I have a dream that one day this nation will rise up and live out the true meaning of its creed: “One nation bound in freedom, peace and unity.”

I have a dream that one day on the Islands of Lagos, the sons of indigenes and the sons of non-indigenes will be able to sit down together on the table of true brotherhood.

I have a dream that one day even the state of Borno, a state sweltering with the heat of insurgency, sweltering with the heat of terrorism, will be transformed into an oasis of freedom and justice.

I have a dream that my children will one day live in a nation where they will not be judged by their tribe but by the content of their character.

I have a dream today.

I have a dream that one day, up in Abuja, with its many politicians, with its myriad politicking and manipulation; one day right there in Abuja the Igbos, Yorubas, Hausas, Efiks and others will join hands with Igalis, Ijaws, Urhobos, Tivs, Idomas and others as brothers and sisters.

I have a dream today.

 Twitter: @sirwebs


The Best Rejoinder to FFK


“….the domination of Nigeria and Africa by the Igbo is only a matter of time.’’ – Charles D. Onyeama


In Chief Femi-Fani Kayode’s (otherwise more popularly known as FFK) asinine and bigoted rant at the Igbos he narrated so many things. As an Igbo, I want to place my rejoinder.

FFK seems to be know a lot of history but he doesn’t know this story, told severally across the River Niger about the confrontation between mammy water and Nnamdi Azikiwe. For the uninformed, Zik of Africa (FFK should note the Africa) and mammy water took out a bet on who will last longest when stuffed in a bottle. Zik took the first turn and went into the bottle. After a little while he signaled to the mermaid that he couldn’t hold his breath again and she opened the bottle. Smiling in anticipation of her impending victory she got ready to enter the bottle and gave Zik the keys to River Niger to hold. Once she ‘downsized’ into the bottle – not unlike a genie in a bottle –  Zik corked it tight, threw it into the Niger and walked away with the keys, the keys to the River Niger. The keys with which he could have used to open the floodgates to drown the Federal troops but for his magnanimity.

Chief FFK did not hear about the momentous trip of pre-independence Nigerian leaders to see Her Majesty in London. When Awo saw the golden cutlery used in the service, he pinched one when no one was looking and put it in his pocket. Only Zik saw the maneuver. So during the vote of thanks, Zik of Africa told the British delegation that he would perform a bit of African abracadabra for their delight. He will take a golden spoon and put in his own pocket and it will appear in Awo’s own. The Oyinbos were skeptical, but lo and behold when Zik put a golden spoon in his pocket and asked one of the hosts (not the Queen obviously) to check Awo’s pocket…….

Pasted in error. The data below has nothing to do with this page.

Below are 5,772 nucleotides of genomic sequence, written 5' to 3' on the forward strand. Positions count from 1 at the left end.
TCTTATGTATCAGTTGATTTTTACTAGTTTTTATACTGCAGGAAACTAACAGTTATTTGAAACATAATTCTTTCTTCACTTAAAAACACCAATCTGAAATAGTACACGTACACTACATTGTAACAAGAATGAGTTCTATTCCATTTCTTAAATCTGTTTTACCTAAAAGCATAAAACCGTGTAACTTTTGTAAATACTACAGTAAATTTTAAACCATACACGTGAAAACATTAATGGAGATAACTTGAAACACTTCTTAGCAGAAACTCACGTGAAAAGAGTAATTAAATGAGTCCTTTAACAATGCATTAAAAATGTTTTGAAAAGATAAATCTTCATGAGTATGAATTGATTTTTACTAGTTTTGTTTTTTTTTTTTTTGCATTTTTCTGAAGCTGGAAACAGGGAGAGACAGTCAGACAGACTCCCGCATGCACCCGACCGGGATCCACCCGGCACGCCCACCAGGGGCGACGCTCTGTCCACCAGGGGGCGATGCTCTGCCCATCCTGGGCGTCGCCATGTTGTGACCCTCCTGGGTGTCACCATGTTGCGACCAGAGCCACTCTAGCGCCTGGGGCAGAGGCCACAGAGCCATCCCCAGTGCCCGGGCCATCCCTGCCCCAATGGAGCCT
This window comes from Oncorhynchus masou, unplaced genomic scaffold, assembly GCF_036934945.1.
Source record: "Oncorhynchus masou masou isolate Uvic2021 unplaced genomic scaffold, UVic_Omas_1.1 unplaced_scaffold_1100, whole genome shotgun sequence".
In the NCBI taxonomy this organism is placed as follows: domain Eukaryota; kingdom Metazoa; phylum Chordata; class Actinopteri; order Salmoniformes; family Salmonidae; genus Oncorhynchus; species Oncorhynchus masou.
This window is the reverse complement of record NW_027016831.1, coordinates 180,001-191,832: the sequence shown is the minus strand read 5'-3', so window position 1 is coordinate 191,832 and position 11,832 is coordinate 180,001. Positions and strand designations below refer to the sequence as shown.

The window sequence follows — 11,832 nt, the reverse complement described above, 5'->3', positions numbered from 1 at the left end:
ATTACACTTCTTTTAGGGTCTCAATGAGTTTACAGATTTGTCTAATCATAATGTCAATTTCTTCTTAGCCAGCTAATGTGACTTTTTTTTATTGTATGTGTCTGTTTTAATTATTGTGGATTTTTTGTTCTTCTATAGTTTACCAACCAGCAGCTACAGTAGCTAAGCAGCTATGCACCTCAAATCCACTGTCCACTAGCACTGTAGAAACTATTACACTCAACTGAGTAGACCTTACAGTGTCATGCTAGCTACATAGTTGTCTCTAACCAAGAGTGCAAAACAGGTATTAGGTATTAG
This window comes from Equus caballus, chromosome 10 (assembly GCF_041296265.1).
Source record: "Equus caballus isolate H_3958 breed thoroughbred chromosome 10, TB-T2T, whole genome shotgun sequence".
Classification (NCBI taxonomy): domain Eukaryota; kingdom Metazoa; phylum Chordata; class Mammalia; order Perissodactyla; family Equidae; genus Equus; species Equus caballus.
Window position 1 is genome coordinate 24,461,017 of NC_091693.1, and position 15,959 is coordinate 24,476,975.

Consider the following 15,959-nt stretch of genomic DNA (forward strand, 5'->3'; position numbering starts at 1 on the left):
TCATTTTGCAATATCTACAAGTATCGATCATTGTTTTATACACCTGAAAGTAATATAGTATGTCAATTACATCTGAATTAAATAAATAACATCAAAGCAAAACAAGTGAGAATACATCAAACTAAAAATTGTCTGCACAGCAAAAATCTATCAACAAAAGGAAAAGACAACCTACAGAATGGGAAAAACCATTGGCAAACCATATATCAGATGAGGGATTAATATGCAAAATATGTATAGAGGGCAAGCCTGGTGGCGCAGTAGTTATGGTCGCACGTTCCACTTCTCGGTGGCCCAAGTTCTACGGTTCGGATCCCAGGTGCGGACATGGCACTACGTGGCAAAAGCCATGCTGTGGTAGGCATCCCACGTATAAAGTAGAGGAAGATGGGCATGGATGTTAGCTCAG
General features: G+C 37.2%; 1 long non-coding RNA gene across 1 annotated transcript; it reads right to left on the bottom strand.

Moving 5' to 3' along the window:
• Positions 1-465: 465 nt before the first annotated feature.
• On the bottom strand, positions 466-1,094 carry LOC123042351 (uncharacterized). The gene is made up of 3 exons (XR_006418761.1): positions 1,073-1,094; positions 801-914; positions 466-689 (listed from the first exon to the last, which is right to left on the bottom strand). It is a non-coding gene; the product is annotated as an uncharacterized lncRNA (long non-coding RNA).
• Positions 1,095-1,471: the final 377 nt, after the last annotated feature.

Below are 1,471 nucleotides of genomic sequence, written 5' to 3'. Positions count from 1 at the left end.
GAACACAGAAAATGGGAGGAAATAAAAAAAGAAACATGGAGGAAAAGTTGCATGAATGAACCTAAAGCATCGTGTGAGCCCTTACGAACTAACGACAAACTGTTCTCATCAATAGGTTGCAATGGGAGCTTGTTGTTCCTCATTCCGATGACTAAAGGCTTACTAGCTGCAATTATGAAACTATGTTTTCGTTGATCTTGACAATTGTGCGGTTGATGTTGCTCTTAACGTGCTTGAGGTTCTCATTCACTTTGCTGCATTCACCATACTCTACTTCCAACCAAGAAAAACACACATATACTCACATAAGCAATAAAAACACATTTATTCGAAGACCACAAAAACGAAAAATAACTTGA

FFK’s history teacher told him about Christopher Alexander Sapara Williams and Dr. Nathaniel King but conveniently forgot to tell him that Oluadah Equiano was Igbo and had written an autobiography in the 18th century. Stolen off the coast of Onitsha, the little Igbo boy showed classic Igbo enterprise and graft and became the first African author.

As I write this FFK has apologized for dropping the names of Bianca Ojukwu and the other delectable ladies in his diatribe. I want to say that Igbo men have for decades wondered how and why Bianca, the most beautiful girl in Nigeria, ignored all the young men and married someone old enough to be her father. She was reported to have no patience for young men. Now we know the source of her impatience with men nearer her age.

For you to successfully date an Igbo girl, you have to be smart, enterprising, confident and not stingy. For you to date three and flop, it is certain you are a ‘juu man’ as kids from my generation will say. Or as the whizkid generation will term it, “you have no swagger.”